The peculiar character of our American forest geography early attracted the attention of intelligent observers. Civilized men, Frenchmen, crossing the continent from the Atlantic seaboard, after threading for two hundred leagues a forest almost unbroken, suddenly found themselves in the presence of vast treeless plains, extending westward across a large portion of the central Mississippi Valley. In wonder and admiration the voyageur looked upon these great plains, grass-grown and flower-bedecked, and found them counterpart to the green meadows of France; to them he gave the name prairie, a word now so familiar as to have long lost for all English-speaking men every vestige of foreign origin. How these great meadows ever came to exist or persist in the region where they first were seen, or why the forests of the east should so suddenly stop was a problem the voyageur could not solve, and has been a problem from the days of the voyageur until now.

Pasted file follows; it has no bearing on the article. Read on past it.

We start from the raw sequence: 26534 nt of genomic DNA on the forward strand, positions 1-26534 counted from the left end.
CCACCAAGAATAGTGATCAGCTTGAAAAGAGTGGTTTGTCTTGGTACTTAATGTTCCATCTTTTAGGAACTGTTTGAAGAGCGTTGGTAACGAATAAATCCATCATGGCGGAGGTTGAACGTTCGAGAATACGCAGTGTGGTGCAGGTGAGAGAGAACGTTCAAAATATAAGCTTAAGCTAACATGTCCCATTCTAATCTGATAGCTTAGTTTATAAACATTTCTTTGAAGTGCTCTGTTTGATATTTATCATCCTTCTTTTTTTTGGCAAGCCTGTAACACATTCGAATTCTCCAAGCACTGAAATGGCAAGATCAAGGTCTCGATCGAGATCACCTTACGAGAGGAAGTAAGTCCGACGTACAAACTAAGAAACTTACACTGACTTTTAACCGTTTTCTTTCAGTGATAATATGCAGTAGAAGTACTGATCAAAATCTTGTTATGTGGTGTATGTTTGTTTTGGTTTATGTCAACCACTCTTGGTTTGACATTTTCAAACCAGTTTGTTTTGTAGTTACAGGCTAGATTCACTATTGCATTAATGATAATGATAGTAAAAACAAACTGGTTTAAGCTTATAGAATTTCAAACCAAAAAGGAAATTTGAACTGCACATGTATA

Proceedings of the Iowa Academy of Sciences
©1895 Iowa Academy of Science, Inc.
MacBride, T. H.
"Notes on Forest Distribution in Iowa,"
Proceedings of the Iowa Academy of Science, 3(1), 96-101.
Available at: https://scholarworks.uni.edu/pias/vol3/iss1/27